Hardly a day goes by, it seems, without apocalyptic warnings that robots in the workplace will create a dystopian destiny. It’s true that many jobs will be reconfigured and redesigned, and employees will be required to learn new skills. Certain jobs will be replaced, possibly many. But it’s also true that new jobs will be created.
For decision makers concerned with the role of people in organizations, the key question seems to be, “should we be pessimistic or optimistic?” The answer depends in part on how leaders tackle the following challenges:
When the future appears to rush towards us it’s easy to forget that we can choose what it will look like. At this point we see a continuum of three possible scenarios:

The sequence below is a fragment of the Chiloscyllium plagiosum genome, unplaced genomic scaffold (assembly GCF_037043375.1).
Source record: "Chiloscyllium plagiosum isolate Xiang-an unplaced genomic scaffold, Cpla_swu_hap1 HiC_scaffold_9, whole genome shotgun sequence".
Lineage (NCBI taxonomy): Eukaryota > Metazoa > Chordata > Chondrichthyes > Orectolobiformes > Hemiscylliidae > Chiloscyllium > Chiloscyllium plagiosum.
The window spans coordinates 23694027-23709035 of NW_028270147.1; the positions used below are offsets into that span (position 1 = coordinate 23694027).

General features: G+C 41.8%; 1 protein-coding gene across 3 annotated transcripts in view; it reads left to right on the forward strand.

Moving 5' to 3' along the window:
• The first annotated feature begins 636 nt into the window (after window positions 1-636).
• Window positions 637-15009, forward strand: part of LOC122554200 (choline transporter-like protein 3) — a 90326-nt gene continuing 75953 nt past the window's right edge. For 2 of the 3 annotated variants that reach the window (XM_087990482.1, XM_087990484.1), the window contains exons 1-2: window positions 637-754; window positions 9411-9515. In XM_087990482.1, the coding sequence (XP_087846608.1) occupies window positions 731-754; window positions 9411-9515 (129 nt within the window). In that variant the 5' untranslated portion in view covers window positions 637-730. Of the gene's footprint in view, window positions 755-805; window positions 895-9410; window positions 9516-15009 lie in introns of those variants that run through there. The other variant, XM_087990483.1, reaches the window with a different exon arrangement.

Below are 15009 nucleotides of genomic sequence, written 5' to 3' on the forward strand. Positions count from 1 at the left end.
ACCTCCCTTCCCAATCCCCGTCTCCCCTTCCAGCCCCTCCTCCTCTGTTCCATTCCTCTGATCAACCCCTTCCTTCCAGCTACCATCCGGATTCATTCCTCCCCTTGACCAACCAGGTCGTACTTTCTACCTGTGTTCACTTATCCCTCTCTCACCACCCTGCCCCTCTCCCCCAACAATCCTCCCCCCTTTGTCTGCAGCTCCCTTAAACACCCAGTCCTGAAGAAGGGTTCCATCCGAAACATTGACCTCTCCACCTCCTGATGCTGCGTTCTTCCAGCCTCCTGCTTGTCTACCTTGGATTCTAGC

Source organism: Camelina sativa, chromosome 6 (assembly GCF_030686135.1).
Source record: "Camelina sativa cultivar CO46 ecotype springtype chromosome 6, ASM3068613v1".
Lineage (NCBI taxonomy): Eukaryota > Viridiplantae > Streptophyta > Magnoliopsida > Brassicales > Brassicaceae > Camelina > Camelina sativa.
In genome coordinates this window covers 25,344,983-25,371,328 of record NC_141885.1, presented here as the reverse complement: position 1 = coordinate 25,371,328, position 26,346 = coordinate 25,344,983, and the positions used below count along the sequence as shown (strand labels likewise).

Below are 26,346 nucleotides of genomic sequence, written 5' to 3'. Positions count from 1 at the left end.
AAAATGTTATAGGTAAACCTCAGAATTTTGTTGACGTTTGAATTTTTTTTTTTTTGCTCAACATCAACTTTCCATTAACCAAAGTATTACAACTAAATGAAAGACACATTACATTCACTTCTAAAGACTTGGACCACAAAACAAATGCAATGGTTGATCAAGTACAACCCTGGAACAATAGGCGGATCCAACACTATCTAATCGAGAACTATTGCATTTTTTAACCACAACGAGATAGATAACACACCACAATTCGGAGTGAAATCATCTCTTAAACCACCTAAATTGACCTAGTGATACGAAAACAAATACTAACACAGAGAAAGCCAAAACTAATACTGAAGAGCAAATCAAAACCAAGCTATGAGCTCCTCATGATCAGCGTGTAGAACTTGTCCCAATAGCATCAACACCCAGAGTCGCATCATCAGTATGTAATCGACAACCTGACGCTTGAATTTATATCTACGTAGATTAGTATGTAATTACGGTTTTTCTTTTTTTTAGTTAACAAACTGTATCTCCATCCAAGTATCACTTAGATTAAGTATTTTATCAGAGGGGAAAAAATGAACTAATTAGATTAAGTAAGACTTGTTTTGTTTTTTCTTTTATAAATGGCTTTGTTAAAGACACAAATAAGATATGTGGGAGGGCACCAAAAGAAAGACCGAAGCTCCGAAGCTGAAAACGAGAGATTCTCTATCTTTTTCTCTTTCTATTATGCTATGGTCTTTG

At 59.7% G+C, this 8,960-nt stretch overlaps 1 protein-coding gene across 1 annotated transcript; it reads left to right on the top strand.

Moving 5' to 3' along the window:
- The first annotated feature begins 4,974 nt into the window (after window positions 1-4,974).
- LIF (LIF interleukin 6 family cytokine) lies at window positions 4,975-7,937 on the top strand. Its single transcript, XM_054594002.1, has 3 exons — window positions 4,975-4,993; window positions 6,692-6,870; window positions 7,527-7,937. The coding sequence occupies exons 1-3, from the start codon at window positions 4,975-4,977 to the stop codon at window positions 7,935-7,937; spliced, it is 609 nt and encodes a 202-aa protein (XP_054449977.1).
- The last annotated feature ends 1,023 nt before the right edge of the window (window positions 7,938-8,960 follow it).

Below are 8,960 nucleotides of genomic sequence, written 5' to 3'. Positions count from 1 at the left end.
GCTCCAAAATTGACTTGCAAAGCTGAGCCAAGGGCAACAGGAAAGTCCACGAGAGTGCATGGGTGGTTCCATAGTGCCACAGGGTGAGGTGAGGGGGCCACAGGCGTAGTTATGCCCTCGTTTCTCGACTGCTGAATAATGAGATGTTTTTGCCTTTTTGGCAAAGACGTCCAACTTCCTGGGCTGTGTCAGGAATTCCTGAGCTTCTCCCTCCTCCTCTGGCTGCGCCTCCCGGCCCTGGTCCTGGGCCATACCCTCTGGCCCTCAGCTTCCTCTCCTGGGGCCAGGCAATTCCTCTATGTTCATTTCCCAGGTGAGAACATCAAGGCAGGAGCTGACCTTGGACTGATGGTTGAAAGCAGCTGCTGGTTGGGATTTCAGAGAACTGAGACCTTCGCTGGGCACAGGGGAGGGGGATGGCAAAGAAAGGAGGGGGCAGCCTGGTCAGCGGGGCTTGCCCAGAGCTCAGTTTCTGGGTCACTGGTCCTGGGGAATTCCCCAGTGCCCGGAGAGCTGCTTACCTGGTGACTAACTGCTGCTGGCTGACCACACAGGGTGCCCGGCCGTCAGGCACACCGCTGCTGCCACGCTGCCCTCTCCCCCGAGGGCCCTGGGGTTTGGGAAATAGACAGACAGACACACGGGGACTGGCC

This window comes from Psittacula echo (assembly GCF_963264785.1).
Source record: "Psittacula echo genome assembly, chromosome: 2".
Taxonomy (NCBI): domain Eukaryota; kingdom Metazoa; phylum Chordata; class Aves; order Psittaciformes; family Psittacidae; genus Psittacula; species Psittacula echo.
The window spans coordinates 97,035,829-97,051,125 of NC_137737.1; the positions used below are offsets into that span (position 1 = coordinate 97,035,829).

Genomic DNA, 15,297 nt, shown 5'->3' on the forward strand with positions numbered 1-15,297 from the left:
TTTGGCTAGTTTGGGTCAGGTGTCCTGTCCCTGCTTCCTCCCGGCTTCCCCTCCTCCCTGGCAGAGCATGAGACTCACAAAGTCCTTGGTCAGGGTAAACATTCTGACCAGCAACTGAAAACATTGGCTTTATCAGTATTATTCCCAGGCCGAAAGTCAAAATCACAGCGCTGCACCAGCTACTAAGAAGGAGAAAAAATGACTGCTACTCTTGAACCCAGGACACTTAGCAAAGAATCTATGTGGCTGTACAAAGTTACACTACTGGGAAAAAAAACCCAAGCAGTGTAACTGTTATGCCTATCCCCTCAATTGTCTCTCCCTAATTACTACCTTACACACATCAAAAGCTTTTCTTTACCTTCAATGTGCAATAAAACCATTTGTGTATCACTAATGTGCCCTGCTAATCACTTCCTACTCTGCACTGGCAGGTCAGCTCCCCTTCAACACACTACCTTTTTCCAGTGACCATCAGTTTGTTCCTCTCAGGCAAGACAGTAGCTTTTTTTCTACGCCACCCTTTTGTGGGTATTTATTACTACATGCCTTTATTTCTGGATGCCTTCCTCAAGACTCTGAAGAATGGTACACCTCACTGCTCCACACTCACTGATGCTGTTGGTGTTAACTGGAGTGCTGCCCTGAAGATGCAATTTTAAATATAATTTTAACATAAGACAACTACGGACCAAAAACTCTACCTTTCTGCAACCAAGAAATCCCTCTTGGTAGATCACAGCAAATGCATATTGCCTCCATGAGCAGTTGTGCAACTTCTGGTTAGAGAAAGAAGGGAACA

Despite the lingering questions over the rising role of robots in the workplace, we believe a counter-balancing dynamic will take hold. Job creation will be on the agenda after all, along with an imperative for innovation and agility. As new businesses and offerings are developed, people will be needed to build, lead, maintain and market them. Whichever future unfolds it will be better for us all if we steered toward a preferable future as opposed to the one that just happens to us. This will require organizations and, in particular, governments to think differently about their organizations, the roles within them and how people are reskilled throughout their lifetime.
This, then, becomes the call to arms for the leaders of organizations and governments: to lead the conversation, preempt, understand and manage the changes, and – above all – get ready for the rise of the humans.
Key lessons from KPMG’s 2016 Global HR Transformation Survey.